Our honest review of How to Train Your Sea-Dragon, aka The Sea Beast; The latest animated seafaring adventure from Netflix.
With so many streaming platforms and streamed titles vying for your attention, it can be quite difficult for viewers to find the right thing to watch with the whole family when the weekend rolls around.
Thankfully, Netflix has just released its latest original animated adventure, and although the streaming giant trimmed its animation department earlier this year, the streaming giant has delivered an entertaining adventure on the high seas, The Sea Beast.
Here’s our candid review of The Sea Beast, which dazzles with its graphics and humor but unfortunately can lead fans to expect more from a rather harrowing ending.
Time to set sail with the review of The Sea Beast
The Sea Beast is a fun seafaring adventure the whole family can enjoy, with exceptional visuals that show just how far CG animated films have come in the last decade. CG projects can often struggle with two particular aspects, action sequences and scope… The good news is that The Sea Beast does both brilliantly.
The battles between the sea monsters and their hunters are fantastic from a visual point of view; and with every piece of wood chipping off the ships, the fidelity of the visuals consistently impresses in every action sequence.
Scaling is also something that can be quite difficult to get just right with CG; How do you make something “feel” huge without having real-life reference points to compare against in a single image, especially in the open sea?
However, fans will be happy to hear that the Netflix Animation team did a great job of creating a sense of scale throughout The Sea Beast’s adventure.
These are monstrous creatures and the way the camera uses perspective to emphasize their size certainly translates well. In fact, on several occasions, the fear of deep water sneaks through the screen and into your living room — no matter how far inland you’re watching.
That being said, there are some parts of The Sea Beast that limit its potential – mainly the fact that the story remains extremely predictable and is a mashup of other similar titles.
As the title of this review suggests, The Sea Beast is essentially the ocean version of How To Train Your Dragon, with a few aspects from Moana and Pirates of the Caribbean to add some entertainment.
While not every film needs to have a Shyamalan level of twists and unpredictable sequences, The Sea Beast ultimately manages to make you want to watch Hiccup and Toothless again.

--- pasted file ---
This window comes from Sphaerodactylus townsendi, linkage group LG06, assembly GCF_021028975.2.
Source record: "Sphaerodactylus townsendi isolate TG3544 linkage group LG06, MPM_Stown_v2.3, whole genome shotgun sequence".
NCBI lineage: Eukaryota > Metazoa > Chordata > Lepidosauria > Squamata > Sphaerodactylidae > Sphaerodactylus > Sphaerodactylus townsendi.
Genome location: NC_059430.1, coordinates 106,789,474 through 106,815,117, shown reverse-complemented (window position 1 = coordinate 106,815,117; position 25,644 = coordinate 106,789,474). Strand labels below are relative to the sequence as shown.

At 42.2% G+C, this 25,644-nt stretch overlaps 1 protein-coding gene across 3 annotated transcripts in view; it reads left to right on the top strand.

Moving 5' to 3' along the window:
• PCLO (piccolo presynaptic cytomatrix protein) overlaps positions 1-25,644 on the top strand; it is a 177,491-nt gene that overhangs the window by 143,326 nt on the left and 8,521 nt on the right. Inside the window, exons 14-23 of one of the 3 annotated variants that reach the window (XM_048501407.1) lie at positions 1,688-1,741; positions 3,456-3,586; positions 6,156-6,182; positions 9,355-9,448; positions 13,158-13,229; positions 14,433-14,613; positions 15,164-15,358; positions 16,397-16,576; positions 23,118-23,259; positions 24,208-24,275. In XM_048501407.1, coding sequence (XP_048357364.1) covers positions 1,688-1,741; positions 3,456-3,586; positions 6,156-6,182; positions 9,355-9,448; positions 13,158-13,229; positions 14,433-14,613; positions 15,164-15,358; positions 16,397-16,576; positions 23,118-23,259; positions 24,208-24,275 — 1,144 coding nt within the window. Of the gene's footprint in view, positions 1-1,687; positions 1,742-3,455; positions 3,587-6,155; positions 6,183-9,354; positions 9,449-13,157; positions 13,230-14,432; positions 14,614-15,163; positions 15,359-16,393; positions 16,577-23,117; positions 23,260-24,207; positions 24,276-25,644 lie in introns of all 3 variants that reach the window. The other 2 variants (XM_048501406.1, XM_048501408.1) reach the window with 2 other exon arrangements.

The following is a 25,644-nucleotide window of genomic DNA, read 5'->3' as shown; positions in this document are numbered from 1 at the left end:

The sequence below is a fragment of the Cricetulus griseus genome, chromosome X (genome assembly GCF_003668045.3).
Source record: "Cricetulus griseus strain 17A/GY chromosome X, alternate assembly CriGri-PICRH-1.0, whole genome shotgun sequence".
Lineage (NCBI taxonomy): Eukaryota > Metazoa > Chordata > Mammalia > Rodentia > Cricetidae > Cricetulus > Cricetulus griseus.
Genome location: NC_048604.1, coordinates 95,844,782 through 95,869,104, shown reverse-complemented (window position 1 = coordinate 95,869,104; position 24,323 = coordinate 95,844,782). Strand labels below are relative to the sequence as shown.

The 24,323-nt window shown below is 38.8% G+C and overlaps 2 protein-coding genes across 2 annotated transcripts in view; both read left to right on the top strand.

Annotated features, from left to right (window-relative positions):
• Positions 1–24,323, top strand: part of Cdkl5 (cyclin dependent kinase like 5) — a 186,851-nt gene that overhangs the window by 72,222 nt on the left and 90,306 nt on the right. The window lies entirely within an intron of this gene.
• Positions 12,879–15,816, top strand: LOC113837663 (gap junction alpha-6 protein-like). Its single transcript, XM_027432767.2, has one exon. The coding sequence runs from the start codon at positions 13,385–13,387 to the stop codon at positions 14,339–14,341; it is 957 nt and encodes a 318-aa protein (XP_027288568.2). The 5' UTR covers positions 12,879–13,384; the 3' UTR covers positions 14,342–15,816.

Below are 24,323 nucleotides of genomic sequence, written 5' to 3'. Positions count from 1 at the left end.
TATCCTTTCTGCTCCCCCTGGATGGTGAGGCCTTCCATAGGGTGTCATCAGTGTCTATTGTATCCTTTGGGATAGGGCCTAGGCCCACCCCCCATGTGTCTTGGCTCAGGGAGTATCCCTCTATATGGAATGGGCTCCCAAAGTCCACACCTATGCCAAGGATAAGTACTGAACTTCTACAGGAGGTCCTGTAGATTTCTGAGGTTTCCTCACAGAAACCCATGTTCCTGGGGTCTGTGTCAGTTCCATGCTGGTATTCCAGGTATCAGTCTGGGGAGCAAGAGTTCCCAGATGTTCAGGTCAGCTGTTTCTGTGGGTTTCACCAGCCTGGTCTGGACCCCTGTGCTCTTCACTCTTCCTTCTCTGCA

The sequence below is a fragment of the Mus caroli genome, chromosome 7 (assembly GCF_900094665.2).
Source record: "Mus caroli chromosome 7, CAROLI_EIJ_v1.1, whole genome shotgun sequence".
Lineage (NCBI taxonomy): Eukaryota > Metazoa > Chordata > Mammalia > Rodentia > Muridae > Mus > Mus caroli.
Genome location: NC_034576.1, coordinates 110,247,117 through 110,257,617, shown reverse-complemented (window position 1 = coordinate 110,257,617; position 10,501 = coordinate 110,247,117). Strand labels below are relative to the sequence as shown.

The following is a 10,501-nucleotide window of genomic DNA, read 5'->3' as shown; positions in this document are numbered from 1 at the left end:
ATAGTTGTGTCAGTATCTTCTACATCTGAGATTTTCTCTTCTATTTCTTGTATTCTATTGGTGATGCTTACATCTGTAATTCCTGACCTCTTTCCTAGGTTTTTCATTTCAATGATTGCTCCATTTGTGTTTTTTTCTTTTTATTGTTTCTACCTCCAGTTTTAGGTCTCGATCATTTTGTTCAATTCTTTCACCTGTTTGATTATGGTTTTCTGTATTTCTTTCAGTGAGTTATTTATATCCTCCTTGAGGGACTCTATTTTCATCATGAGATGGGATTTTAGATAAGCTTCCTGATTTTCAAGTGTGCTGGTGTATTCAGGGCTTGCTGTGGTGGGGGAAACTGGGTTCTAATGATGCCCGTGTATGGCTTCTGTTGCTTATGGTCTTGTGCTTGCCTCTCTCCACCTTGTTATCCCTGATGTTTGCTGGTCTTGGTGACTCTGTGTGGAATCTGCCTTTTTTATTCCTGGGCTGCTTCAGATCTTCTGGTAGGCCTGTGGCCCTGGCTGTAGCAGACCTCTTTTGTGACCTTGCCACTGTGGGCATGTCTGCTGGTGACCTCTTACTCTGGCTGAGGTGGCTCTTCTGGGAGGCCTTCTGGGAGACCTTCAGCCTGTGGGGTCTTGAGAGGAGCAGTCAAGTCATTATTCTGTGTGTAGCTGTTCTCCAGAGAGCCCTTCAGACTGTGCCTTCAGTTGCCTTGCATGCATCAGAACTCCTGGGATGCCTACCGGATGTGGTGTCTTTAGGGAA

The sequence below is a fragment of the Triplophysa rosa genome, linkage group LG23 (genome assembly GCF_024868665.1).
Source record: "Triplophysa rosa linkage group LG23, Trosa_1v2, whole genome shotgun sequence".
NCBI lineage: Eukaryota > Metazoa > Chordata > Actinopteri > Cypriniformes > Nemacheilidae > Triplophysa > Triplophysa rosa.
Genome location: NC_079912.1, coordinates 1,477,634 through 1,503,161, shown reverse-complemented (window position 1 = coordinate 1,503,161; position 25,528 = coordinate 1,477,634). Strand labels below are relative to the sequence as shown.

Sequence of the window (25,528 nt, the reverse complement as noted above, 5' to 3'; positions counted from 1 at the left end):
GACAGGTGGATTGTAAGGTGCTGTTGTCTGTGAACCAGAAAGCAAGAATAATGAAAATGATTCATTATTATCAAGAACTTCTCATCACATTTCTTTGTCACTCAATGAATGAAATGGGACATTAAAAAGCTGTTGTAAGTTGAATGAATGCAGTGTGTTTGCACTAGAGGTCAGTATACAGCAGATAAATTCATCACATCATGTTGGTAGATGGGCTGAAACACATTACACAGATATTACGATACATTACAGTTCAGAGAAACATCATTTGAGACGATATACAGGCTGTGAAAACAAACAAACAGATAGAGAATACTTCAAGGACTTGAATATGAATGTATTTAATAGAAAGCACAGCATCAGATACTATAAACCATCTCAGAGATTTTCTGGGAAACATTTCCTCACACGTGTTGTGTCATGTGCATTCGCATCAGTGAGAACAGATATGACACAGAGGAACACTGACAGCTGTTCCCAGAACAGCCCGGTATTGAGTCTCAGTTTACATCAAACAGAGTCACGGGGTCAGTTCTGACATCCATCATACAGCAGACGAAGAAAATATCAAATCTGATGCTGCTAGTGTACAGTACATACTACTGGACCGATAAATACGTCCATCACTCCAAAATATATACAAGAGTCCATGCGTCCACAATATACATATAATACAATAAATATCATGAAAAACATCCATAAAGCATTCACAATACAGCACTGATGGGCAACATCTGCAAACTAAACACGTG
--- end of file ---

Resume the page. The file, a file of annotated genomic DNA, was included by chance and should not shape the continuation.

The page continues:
As the credits rolled, I thought how a more open and vague ending could have changed our final thoughts on the plot. Predictable, yes; certainly aimed at children and not adults; but ending on a less sane conclusion probably would have made the trip more worthwhile.
This particular war has raged for centuries and claimed the lives of hundreds of thousands of hunters and beasts alike. We could still have ended up revolting against the royal family for pushing their propaganda, but there are countless monsters out there and Red doesn’t control any of them – she’s just the alpha predator.
While no sequel is planned, after such an entertaining and perilous journey, a more rewarding ending to a new “enlightened” period than a time of “peace” was certainly deserved.
Verdict: The Sea Beast is a fun and great animated adventure worth checking out, it’s a shame we’ll most likely forget it within a month or two – 8.4/10.
How was the film rated by fans and critics?
It seems that The Sea Beast has received generally positive reviews from both fans and critics.
The film currently scores a 7.1/10 on IMDB, with higher ratings of 8.8/10 and 96% on MetaCritic and Rotten Tomatoes, respectively.
“The Sea Beast is a solid animated adventure from Netflix and continues Chris Williams’ impressive directorial résumé. While the story hits familiar beats, it has a remarkable dedication to building a world and holding on to that world without feeling the need to undermine itself with self-assured humor, purposeful anachronisms, or contemporary dialogue. Some plot points feel a little trivial or could have used some tweaking, but it’s a solidly entertaining adventure that I highly recommend.” — User IonicBreezeMachine, via IMDB.
The New York Times notes that “this script’s greatest sin is its unwavering predictability,” but praises how “the backdrops and underwater shots are particularly stunning.”
Polygon also notes how The Sea Beast shows how far animation has come, explaining how “Netflix’s new animated feature The Sea Beast shows just how far the medium has come over the past few decades — but it shows at the same time.” Look how uninspired big budget animation can still be, sometimes it provides a visual wow shortly after.”
“Though the story itself needs a shave, The Sea Beast is a sweet, delightful diversion full of nautical monster melee combat, a solid emotional core, and adorable visuals. It has heart, a decent world build and an important message, although the build is overly long and the ending choppy.” — Matt Fowler, via IGN.
By Tom Llewellyn – [email protected]
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